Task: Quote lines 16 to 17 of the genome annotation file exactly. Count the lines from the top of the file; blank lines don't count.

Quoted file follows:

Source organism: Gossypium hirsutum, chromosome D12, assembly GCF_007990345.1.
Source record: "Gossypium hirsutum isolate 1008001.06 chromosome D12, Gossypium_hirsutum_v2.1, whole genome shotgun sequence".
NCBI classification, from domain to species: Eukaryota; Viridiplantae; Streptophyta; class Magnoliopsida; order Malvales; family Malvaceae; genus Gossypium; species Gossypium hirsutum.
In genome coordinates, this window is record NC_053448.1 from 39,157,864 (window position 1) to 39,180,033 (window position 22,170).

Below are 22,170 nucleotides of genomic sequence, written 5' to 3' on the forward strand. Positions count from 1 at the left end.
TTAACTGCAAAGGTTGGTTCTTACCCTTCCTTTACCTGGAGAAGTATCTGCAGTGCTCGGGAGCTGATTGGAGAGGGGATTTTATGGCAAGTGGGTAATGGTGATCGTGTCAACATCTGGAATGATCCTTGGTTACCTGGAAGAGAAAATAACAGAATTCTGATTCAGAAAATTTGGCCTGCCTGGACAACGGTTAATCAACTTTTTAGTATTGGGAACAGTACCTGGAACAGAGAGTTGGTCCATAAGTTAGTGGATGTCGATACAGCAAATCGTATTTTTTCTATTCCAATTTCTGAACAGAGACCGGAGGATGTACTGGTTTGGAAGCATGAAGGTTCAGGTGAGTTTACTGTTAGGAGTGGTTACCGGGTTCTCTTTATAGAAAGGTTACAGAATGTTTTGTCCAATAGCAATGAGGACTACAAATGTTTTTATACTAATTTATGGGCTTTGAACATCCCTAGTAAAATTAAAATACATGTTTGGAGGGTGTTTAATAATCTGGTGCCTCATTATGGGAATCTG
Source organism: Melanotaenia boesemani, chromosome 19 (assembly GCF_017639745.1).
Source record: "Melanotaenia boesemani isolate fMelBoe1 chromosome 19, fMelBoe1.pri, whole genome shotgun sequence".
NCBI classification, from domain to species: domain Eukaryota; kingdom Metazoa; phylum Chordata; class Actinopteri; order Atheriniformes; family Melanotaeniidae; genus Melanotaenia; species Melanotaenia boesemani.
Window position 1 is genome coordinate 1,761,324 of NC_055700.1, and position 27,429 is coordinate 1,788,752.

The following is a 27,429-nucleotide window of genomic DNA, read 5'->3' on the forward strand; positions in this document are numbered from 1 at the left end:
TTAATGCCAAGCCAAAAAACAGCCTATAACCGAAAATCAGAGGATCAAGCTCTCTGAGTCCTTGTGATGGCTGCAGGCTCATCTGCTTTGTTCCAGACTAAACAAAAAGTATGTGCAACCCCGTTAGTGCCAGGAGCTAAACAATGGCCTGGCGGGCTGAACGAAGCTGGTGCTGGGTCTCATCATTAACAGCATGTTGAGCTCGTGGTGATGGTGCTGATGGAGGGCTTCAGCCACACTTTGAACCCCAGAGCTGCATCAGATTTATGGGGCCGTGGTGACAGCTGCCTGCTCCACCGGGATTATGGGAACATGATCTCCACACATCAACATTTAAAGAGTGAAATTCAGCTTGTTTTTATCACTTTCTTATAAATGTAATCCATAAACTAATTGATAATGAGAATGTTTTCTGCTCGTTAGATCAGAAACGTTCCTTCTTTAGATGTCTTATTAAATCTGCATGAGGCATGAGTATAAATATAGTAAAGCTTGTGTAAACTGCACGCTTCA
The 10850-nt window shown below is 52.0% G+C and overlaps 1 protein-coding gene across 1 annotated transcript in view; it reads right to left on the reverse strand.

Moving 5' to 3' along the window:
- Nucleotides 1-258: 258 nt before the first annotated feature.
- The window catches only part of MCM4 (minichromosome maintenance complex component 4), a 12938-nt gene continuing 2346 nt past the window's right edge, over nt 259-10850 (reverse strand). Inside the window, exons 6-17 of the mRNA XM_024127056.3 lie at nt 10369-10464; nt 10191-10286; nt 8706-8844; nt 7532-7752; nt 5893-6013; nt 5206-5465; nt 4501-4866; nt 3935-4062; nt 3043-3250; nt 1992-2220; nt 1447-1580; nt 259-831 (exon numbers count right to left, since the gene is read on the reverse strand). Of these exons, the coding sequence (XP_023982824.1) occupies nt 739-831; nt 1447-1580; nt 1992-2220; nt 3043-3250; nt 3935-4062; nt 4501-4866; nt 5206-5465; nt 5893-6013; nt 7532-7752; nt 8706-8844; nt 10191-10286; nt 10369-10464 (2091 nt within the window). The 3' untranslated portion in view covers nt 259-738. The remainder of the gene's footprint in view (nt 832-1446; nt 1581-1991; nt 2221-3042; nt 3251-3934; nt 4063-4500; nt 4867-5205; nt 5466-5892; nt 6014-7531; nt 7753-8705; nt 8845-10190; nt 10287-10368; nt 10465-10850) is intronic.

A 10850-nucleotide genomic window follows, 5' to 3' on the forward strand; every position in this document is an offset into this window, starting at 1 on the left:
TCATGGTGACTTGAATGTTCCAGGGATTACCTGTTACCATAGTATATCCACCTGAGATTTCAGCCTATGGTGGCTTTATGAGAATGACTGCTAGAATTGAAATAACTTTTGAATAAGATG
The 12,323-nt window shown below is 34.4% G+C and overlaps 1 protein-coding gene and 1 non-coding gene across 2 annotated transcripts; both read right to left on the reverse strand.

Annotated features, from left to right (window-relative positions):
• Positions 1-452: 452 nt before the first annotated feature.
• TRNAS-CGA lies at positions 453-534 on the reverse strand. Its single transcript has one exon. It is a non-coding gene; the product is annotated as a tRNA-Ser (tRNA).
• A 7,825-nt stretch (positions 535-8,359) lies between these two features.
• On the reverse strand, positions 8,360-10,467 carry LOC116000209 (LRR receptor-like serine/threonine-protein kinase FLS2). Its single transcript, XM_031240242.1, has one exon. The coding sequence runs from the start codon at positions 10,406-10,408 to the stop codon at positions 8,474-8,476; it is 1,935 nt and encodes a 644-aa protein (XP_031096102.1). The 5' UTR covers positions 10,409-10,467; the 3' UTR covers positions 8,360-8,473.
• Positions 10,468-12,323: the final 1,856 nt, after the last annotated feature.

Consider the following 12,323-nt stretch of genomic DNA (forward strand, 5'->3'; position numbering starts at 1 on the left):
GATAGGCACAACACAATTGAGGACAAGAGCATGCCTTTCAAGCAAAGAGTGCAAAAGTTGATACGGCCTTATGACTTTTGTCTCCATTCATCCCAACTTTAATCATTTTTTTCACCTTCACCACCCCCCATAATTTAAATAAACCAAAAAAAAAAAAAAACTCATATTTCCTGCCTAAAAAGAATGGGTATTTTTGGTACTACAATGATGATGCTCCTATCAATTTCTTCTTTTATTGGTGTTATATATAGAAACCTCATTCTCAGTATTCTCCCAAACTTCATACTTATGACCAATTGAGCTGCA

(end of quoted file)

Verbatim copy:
- The window catches only part of MCM4 (minichromosome maintenance complex component 4), a 12938-nt gene continuing 2346 nt past the window's right edge, over nt 259-10850 (reverse strand). Inside the window, exons 6-17 of the mRNA XM_024127056.3 lie at nt 10369-10464; nt 10191-10286; nt 8706-8844; nt 7532-7752; nt 5893-6013; nt 5206-5465; nt 4501-4866; nt 3935-4062; nt 3043-3250; nt 1992-2220; nt 1447-1580; nt 259-831 (exon numbers count right to left, since the gene is read on the reverse strand). Of these exons, the coding sequence (XP_023982824.1) occupies nt 739-831; nt 1447-1580; nt 1992-2220; nt 3043-3250; nt 3935-4062; nt 4501-4866; nt 5206-5465; nt 5893-6013; nt 7532-7752; nt 8706-8844; nt 10191-10286; nt 10369-10464 (2091 nt within the window). The 3' untranslated portion in view covers nt 259-738. The remainder of the gene's footprint in view (nt 832-1446; nt 1581-1991; nt 2221-3042; nt 3251-3934; nt 4063-4500; nt 4867-5205; nt 5466-5892; nt 6014-7531; nt 7753-8705; nt 8845-10190; nt 10287-10368; nt 10465-10850) is intronic.

A 10850-nucleotide genomic window follows, 5' to 3' on the forward strand; every position in this document is an offset into this window, starting at 1 on the left: